A spokesman for the Ministry of Transportation and Infrastructure said it’s likely the slope above Allenby Road will still be unstable when the road finally reopens.
Speaking to the board of the Cowichan Valley Regional District at its meeting on Jan. 25, Shawn Haley, MoTI’s operations manager for the south Island, said it’s likely that only the section of the slope where the mudslide occurred on Allenby Road in November, 2021, that shut the road down will eventually be fixed.
He said MoTI asked WSP Consulting, the engineering consultant group procured by Cowichan Tribes to help develop a plan to deal with the problem, to provide the ministry with a plan for a “prescriptive fix” for the slope where the slide occurred.
“But they gave us a plan for a prescriptive fix for the entire slope, and then we’re talking about something that we’ll never be able to deliver,” Haley said.
“We would like to fix just where the failure happened for it to be brought back to a pre-slide condition, so it’s still going to be a slope that’s unstable. We do want to reopen the road, but we need to secure that one section before we can do that.”
Sections of Allenby Road between Miller and Boys Roads in Duncan were shut down in November, 2021 after a major flooding event caused a landslide that buried that part of the road in debris.
The area where the landslide occurred is on land belonging to Cowichan Tribes and, in cooperation with MoTI, the First Nation embarked on a slope assessment soon after the landslide to determine what the next steps should be in stabilizing the hill and reopening Allenby Road.
But progress has been slow, and Haley acknowledged it’s a complicated issue.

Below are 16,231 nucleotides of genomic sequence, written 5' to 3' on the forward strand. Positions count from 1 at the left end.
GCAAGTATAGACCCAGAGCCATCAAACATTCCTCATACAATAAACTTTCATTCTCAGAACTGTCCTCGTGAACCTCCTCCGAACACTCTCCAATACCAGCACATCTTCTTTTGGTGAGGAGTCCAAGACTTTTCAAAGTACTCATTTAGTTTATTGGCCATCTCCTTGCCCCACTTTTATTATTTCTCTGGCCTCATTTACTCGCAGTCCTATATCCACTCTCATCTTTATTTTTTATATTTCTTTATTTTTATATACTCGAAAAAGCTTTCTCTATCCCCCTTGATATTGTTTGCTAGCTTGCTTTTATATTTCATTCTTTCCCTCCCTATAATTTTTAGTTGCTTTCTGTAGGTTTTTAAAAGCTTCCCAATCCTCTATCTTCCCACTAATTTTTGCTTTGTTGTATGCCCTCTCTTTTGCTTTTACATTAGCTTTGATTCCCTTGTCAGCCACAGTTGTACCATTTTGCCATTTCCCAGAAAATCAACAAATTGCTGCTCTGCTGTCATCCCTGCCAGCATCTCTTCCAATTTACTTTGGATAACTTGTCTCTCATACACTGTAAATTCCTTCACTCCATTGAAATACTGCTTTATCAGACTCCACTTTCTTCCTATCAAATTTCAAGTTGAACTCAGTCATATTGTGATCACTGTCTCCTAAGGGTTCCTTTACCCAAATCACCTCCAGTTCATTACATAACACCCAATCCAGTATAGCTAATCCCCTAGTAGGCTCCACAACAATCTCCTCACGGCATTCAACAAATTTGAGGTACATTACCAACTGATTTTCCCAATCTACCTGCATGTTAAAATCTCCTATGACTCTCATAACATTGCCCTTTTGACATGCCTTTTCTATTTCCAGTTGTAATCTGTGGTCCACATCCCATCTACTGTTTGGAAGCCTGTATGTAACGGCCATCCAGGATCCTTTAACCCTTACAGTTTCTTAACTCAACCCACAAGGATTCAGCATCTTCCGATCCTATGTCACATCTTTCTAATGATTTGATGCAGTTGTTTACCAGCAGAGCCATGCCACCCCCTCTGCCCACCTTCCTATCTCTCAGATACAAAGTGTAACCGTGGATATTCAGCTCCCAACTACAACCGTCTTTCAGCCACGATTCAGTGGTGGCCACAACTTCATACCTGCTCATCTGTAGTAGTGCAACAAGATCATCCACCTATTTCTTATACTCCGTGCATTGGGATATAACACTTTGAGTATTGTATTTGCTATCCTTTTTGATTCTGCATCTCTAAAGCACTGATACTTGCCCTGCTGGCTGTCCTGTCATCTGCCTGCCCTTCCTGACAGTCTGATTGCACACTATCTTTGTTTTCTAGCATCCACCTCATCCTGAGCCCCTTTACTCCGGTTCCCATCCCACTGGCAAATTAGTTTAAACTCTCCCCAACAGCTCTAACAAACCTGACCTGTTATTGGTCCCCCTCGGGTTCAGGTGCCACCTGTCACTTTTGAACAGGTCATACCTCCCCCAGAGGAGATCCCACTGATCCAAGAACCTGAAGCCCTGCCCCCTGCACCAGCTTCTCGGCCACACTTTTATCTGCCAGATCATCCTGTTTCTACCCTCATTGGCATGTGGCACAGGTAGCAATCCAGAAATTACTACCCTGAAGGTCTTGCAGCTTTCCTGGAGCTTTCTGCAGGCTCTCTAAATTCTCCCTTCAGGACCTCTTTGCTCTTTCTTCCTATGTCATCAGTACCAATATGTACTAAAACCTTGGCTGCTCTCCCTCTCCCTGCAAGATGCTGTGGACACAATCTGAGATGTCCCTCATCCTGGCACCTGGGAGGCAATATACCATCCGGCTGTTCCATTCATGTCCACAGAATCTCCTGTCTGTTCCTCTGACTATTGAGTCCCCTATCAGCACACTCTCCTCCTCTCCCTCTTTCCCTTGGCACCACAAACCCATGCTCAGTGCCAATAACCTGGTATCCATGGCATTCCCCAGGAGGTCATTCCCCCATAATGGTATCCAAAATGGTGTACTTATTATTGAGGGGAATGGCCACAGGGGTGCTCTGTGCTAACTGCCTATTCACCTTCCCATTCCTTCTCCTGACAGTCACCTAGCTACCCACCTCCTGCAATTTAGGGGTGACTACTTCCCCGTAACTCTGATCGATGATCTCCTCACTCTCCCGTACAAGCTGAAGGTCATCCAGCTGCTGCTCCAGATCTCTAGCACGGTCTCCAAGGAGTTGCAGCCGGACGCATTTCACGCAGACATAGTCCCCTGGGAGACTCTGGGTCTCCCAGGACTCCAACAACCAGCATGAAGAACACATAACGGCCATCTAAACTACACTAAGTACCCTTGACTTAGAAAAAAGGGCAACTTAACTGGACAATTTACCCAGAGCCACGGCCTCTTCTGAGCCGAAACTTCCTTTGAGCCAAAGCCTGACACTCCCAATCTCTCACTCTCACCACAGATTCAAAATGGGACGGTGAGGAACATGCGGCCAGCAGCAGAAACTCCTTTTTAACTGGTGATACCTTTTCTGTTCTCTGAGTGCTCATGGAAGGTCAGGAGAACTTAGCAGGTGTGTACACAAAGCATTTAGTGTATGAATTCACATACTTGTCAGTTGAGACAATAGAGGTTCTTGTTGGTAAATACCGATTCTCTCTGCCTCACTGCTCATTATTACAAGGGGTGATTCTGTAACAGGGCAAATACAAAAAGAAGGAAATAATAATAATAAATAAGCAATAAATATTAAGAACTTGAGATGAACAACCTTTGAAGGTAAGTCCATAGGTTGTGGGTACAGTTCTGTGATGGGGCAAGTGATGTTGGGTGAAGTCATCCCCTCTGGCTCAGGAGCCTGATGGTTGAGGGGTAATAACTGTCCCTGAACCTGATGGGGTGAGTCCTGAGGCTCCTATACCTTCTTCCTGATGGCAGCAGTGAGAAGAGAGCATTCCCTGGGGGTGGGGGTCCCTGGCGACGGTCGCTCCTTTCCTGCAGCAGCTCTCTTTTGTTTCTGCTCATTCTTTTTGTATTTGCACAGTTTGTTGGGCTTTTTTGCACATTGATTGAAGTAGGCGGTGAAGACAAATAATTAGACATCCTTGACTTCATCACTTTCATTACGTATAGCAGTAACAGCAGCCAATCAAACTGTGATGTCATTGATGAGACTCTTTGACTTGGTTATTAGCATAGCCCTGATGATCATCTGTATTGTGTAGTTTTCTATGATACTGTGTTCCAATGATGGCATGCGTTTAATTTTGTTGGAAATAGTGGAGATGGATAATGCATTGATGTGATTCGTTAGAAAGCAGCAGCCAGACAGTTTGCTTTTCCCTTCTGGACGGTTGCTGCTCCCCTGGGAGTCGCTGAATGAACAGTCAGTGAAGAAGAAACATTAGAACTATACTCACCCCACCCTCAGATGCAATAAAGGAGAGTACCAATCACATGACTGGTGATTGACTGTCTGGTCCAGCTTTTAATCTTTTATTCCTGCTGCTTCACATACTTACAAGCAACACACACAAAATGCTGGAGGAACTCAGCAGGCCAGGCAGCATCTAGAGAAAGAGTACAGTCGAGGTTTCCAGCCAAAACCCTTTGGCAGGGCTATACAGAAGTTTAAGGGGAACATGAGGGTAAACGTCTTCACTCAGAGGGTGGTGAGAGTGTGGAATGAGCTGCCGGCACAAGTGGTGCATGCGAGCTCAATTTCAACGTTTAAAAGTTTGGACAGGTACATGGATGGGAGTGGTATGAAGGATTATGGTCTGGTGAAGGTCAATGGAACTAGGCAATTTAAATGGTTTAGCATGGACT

“It’s the responsibility of Cowichan Tribes to do the work required to reopen the road,” he said.
“We are working with Cowichan Tribes who are also working with the province’s Emergency Management B.C. which is trying to figure out how Cowichan Tribes wants to address this. We have offered our help, whether in financial aid and/or labour, and now we’re waiting on Cowichan Tribes.”
Comments from Cowichan Tribes on the issue were not received by press time.
Haley also said MoTI hopes to have protected left-turn signals at three dangerous intersections on the Trans-Canada Highway in the Cowichan Valley installed by March 31.
He said the left-turn signals at the intersections of Koksilah and Hutchinson roads and the Trans-Canada Highway have been designed and an order has been placed for them with an electrical contractor.
He said the lights at the intersection of Fisher Road are still in the design stage, but MoTI still hopes to have full installation of all the lights by the end of March.
A petition to implement dedicated protected left-turn signals at the intersections last summer garnered more than 2,900 signatures in less than week.
The petition came after a fatal accident on July 26 at the Hutchinson Road intersection.
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